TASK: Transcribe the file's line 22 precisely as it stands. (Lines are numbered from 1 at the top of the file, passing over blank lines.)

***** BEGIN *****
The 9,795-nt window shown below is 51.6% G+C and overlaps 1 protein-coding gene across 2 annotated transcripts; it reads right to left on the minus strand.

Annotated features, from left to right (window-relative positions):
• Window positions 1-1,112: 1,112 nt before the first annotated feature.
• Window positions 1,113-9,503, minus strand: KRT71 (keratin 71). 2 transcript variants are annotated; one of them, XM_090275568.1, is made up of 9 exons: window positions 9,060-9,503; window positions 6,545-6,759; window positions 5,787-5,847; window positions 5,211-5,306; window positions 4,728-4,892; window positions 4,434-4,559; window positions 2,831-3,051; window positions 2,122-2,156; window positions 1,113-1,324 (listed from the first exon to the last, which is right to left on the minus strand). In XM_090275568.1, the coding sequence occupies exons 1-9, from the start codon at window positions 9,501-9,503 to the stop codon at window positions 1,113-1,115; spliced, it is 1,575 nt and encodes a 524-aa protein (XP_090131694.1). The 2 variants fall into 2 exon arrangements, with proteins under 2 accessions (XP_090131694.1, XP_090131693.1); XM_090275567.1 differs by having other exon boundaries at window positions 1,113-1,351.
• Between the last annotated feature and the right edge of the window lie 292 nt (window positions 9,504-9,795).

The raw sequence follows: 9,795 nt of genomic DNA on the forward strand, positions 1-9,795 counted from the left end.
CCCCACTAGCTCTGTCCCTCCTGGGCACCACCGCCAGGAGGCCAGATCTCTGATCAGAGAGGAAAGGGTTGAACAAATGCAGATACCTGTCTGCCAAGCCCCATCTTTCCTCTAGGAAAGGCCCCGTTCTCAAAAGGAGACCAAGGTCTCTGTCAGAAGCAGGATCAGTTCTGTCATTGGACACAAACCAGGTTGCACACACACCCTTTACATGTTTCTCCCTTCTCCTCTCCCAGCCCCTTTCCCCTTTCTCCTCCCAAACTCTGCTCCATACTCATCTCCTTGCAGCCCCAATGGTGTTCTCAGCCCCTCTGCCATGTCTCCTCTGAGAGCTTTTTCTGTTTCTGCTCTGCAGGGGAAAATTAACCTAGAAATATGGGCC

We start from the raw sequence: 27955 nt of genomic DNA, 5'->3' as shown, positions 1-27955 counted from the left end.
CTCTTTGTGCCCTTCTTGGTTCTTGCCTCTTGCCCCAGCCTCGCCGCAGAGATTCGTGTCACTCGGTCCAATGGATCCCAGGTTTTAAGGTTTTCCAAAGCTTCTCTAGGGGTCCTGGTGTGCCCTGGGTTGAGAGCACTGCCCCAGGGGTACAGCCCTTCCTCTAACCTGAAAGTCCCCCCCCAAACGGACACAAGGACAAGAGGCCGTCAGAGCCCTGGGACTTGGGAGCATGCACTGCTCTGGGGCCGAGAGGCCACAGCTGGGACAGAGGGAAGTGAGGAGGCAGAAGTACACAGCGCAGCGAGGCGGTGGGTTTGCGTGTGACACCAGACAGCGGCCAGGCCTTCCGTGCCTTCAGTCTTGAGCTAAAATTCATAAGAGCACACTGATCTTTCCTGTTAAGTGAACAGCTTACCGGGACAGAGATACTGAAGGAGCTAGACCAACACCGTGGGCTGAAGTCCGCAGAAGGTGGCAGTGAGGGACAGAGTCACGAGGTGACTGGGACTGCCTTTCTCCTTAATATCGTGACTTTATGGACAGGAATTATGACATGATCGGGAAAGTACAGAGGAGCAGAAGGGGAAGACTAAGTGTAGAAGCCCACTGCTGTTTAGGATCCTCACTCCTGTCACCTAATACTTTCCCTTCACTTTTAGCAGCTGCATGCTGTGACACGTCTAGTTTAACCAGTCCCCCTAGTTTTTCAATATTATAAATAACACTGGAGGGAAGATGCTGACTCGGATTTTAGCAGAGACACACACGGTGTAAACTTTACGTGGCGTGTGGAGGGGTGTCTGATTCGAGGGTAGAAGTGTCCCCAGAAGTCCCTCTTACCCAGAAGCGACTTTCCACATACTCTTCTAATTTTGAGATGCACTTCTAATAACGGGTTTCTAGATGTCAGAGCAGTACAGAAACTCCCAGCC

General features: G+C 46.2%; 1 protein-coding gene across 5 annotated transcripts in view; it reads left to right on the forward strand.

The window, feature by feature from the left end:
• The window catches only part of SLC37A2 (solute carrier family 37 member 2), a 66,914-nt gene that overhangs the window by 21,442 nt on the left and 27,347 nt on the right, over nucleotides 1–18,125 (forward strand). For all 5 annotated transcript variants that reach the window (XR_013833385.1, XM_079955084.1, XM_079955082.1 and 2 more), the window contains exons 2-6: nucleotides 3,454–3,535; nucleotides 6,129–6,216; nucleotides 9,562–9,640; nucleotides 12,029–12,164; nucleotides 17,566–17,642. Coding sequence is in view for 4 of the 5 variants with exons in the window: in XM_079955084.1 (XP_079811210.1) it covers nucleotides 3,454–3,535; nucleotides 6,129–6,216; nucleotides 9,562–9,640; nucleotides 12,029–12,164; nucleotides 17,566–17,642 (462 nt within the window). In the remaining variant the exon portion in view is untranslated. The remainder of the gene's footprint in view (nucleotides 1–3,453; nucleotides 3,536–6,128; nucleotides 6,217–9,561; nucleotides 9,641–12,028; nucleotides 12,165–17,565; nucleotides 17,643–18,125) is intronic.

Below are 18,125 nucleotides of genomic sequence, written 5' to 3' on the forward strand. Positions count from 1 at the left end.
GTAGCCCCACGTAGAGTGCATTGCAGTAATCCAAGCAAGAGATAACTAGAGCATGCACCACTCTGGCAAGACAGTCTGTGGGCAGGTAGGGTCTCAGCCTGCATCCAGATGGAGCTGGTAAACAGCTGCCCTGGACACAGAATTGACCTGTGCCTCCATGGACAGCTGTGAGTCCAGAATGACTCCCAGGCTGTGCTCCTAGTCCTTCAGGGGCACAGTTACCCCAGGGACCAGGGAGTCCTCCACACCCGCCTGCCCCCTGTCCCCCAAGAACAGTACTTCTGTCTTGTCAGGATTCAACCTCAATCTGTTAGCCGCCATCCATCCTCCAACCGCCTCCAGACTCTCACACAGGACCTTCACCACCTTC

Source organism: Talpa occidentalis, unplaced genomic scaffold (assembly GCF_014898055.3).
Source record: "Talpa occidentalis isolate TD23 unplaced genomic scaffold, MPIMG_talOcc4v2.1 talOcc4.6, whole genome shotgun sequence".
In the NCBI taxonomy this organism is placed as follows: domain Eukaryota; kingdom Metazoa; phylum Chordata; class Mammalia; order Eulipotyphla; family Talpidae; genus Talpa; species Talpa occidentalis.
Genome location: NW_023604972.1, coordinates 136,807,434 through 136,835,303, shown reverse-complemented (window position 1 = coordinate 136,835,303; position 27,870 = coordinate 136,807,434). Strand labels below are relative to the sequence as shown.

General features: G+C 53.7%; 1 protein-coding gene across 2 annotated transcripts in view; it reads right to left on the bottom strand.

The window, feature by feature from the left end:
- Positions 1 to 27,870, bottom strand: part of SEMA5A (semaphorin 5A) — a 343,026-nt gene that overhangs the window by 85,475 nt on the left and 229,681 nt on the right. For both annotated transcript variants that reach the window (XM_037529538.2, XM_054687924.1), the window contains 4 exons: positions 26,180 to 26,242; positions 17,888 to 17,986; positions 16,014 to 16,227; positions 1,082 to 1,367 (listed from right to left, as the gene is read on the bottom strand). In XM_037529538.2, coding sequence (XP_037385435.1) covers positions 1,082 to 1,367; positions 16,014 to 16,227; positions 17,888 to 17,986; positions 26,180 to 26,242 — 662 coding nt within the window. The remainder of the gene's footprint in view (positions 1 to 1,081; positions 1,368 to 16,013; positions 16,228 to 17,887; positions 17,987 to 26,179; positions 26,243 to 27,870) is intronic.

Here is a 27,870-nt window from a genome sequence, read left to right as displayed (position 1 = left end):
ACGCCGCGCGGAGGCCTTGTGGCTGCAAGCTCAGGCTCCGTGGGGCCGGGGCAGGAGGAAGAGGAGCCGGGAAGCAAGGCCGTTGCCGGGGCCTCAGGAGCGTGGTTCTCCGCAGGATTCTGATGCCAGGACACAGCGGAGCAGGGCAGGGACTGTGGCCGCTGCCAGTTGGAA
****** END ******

Here is a 27,870-nt window from a genome sequence, read left to right as displayed (position 1 = left end):